The dark side of reassurance
Reassurance can have a powerful effect. It can wash away uncertainty, release you from your anguish, and bring much-needed relief from the dread in your mind and body. But there is a darker side to reassurance. It can leave you cursed, eternally helpless and dependent on others for peace of mind.
This post aims to give you some examples of reassurance and the impact it can have on a person’s life. I want to get you thinking about how you might use reassurance and assess its impact on you. And I want you to reflect on whether using reassurance will help you or hold you back in the weeks, months and years to come.
Reassurance is the act of trying to remove your doubts and fears.
We all have doubts and fears – did I lock all the doors and windows before leaving this morning? Will my children be ok at school? Is my relationship alright? Did I say something to upset them? What if they don’t like me? Will they leave me? Will I cope? What if it all comes tumbling down on me? The list can be endless. And this is because your mind will keep generating thoughts and concerns for you to be worried about.
Do you have these thoughts? Do you have others? What does having these thoughts feel like? Can you notice the feelings and sensations in your body right now?
When these thoughts show up, the urge to seek reassurance can follow. The mind attempts to fix or push away the unpleasantness of these imagined scenarios. You might seek reassurance from friends, family, professionals, the internet, or your own positive thinking and rationale arguments. When reassurance is given, it has the effect of neutralising anxieties. It shields you.
What are the costs of reassurance seeking?
There are many costs of reassuring yourself a lot, and compulsively, i.e. you have a strong urge to seek it out that you feel obliged to act out. Firstly, you don’t learn to tolerate uncertainty. You develop a habit of pushing it away or trying to make things seem more certain. This is because many of these doubts and fears hold uncertainty. Whether your relationship will be OK, your children safe and other people like you is inherently uncertain. Yes, you can take practical measures to nurture relationships and ensure your children are well taken care of, but a lot is outside your control. Peace of mind is often found when you learn to let go of your doubts and fears.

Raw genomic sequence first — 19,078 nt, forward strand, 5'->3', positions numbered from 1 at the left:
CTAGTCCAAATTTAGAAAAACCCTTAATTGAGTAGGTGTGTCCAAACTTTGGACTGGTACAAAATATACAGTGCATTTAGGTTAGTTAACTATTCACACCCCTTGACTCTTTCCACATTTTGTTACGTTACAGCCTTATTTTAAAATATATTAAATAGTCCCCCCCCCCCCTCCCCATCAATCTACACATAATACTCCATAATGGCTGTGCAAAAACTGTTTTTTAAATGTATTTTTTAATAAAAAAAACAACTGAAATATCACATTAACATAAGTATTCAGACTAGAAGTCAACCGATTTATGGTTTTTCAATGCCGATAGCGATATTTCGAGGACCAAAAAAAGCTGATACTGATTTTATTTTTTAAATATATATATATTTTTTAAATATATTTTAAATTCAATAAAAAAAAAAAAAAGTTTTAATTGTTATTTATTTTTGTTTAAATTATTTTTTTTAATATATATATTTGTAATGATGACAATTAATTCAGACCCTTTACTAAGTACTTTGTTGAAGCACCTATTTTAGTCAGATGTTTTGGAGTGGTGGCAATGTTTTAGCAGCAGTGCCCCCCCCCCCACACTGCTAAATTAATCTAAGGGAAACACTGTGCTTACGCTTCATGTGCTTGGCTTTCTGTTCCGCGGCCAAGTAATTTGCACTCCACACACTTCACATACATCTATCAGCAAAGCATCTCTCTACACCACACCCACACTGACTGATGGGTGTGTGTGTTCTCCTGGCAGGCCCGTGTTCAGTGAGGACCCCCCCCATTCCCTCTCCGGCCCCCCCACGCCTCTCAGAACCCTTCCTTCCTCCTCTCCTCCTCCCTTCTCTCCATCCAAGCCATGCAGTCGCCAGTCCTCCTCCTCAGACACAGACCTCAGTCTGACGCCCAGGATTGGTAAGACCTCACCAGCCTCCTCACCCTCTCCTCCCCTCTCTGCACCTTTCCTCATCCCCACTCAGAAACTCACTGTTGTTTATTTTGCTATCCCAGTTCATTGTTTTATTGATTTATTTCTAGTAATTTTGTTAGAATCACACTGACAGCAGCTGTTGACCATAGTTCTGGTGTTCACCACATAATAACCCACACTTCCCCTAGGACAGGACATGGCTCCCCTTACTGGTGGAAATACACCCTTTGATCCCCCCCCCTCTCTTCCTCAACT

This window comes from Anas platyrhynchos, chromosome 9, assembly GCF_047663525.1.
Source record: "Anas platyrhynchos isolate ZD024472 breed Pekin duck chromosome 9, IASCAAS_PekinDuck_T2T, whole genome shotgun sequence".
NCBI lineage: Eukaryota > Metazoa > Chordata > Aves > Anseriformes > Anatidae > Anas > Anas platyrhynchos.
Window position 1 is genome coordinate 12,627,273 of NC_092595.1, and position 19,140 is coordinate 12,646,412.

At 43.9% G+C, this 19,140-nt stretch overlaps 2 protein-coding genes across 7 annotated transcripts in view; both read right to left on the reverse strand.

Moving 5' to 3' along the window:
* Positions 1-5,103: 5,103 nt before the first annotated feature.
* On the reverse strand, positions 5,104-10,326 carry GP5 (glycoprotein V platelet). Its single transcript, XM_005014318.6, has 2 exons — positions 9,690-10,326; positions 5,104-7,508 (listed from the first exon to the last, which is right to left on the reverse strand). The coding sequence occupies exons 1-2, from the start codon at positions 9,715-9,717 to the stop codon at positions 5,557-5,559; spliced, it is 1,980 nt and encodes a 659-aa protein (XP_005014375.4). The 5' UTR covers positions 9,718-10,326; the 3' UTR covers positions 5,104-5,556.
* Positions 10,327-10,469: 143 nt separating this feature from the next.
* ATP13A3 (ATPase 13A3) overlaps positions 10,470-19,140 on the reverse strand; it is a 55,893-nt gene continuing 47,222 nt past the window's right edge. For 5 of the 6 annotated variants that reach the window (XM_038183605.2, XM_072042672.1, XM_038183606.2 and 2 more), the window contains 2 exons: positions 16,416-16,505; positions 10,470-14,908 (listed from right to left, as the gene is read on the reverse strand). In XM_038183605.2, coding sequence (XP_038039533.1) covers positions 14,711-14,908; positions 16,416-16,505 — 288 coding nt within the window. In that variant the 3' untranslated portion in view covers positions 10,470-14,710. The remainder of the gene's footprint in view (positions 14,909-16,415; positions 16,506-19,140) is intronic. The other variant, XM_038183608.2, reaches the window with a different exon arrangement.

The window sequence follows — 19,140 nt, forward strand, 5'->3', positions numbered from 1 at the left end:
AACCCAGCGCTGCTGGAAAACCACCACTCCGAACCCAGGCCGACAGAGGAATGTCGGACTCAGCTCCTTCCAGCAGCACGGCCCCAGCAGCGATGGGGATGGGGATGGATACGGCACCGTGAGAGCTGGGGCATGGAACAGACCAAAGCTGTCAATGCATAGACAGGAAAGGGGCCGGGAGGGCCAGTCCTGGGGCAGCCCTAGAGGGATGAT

Secondly, people tend to build up a tolerance for uncertainty. Reassurance-seeking is a common coping style in many long-standing anxiety problems, e.g. OCD, worry, panic attacks etc. When reassurance patterns become engrained, it is as though the impact of the reassurance lessens. It ceases to provide the same level of relief that it did in the past. This is because reassurance functions to rescue you. And, if you are always looking to be rescued, then you are reinforcing the view that you are a victim, helpless and vulnerable. Over time, reassurance can exaggerate these beliefs; instead of learning to cope better, you learn to inhibit your own abilities.
Reassurance can seem like a helpful ally when faced with anxiety, but it can be a trap. By slowing down and noticing your thoughts, urges, and feelings in your body, you can learn to resist the automatic compulsion to get your hands on some temporary relief. Observing the doubts and fears allows you to choose rather than react. The challenge is to make space inside you for the anxiety, to allow it and accept it. This can be easier when you learn to hold it more lightly and soften it rather than to grip it firmly and refuse to have it.
If you prefer a more practical approach, you can start looking out for the ways you might seek reassurance. Writing it down on a worksheet with the day/time, doubt/fear in your mind, and the act of reassurance can help you develop your awareness of how much and how often you are doing it. It is a very important first step in learning to break the cycle of reassurance-seeking.
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